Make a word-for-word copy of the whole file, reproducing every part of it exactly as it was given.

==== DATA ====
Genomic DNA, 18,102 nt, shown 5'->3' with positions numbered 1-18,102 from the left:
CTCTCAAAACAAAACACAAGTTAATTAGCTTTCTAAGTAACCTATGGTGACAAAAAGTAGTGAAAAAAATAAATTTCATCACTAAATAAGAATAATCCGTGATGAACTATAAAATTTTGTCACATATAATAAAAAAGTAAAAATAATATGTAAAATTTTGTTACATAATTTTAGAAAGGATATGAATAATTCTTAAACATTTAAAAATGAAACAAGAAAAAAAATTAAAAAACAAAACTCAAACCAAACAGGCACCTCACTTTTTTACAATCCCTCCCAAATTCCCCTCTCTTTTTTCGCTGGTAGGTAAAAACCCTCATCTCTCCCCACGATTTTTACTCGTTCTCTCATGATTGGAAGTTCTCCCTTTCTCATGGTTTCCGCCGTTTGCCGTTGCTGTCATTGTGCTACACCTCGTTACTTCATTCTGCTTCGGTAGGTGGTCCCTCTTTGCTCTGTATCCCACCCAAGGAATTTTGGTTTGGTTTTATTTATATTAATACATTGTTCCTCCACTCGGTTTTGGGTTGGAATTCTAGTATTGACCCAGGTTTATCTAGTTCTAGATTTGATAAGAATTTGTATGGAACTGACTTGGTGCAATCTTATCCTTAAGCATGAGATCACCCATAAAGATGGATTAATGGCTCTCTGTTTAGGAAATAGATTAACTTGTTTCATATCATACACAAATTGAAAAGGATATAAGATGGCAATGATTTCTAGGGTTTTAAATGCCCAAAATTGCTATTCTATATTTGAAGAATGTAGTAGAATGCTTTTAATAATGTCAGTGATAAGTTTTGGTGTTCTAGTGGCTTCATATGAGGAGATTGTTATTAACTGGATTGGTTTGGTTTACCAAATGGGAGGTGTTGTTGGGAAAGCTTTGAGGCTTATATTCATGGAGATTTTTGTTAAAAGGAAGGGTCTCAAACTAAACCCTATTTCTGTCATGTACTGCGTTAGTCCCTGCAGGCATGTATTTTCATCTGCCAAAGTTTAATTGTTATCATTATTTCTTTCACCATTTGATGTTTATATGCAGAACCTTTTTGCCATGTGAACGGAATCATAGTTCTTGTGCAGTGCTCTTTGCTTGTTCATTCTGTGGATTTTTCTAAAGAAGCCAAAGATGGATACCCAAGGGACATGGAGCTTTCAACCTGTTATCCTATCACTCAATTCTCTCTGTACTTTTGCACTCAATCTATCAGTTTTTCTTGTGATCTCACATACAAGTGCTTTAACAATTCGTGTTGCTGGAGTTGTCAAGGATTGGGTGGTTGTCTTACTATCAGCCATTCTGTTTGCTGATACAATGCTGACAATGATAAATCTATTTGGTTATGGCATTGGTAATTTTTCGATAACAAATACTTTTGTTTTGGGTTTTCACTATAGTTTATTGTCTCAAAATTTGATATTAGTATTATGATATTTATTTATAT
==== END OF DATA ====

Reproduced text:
Genomic DNA, 18,102 nt, shown 5'->3' with positions numbered 1-18,102 from the left:
CTCTCAAAACAAAACACAAGTTAATTAGCTTTCTAAGTAACCTATGGTGACAAAAAGTAGTGAAAAAAATAAATTTCATCACTAAATAAGAATAATCCGTGATGAACTATAAAATTTTGTCACATATAATAAAAAAGTAAAAATAATATGTAAAATTTTGTTACATAATTTTAGAAAGGATATGAATAATTCTTAAACATTTAAAAATGAAACAAGAAAAAAAATTAAAAAACAAAACTCAAACCAAACAGGCACCTCACTTTTTTACAATCCCTCCCAAATTCCCCTCTCTTTTTTCGCTGGTAGGTAAAAACCCTCATCTCTCCCCACGATTTTTACTCGTTCTCTCATGATTGGAAGTTCTCCCTTTCTCATGGTTTCCGCCGTTTGCCGTTGCTGTCATTGTGCTACACCTCGTTACTTCATTCTGCTTCGGTAGGTGGTCCCTCTTTGCTCTGTATCCCACCCAAGGAATTTTGGTTTGGTTTTATTTATATTAATACATTGTTCCTCCACTCGGTTTTGGGTTGGAATTCTAGTATTGACCCAGGTTTATCTAGTTCTAGATTTGATAAGAATTTGTATGGAACTGACTTGGTGCAATCTTATCCTTAAGCATGAGATCACCCATAAAGATGGATTAATGGCTCTCTGTTTAGGAAATAGATTAACTTGTTTCATATCATACACAAATTGAAAAGGATATAAGATGGCAATGATTTCTAGGGTTTTAAATGCCCAAAATTGCTATTCTATATTTGAAGAATGTAGTAGAATGCTTTTAATAATGTCAGTGATAAGTTTTGGTGTTCTAGTGGCTTCATATGAGGAGATTGTTATTAACTGGATTGGTTTGGTTTACCAAATGGGAGGTGTTGTTGGGAAAGCTTTGAGGCTTATATTCATGGAGATTTTTGTTAAAAGGAAGGGTCTCAAACTAAACCCTATTTCTGTCATGTACTGCGTTAGTCCCTGCAGGCATGTATTTTCATCTGCCAAAGTTTAATTGTTATCATTATTTCTTTCACCATTTGATGTTTATATGCAGAACCTTTTTGCCATGTGAACGGAATCATAGTTCTTGTGCAGTGCTCTTTGCTTGTTCATTCTGTGGATTTTTCTAAAGAAGCCAAAGATGGATACCCAAGGGACATGGAGCTTTCAACCTGTTATCCTATCACTCAATTCTCTCTGTACTTTTGCACTCAATCTATCAGTTTTTCTTGTGATCTCACATACAAGTGCTTTAACAATTCGTGTTGCTGGAGTTGTCAAGGATTGGGTGGTTGTCTTACTATCAGCCATTCTGTTTGCTGATACAATGCTGACAATGATAAATCTATTTGGTTATGGCATTGGTAATTTTTCGATAACAAATACTTTTGTTTTGGGTTTTCACTATAGTTTATTGTCTCAAAATTTGATATTAGTATTATGATATTTATTTATAT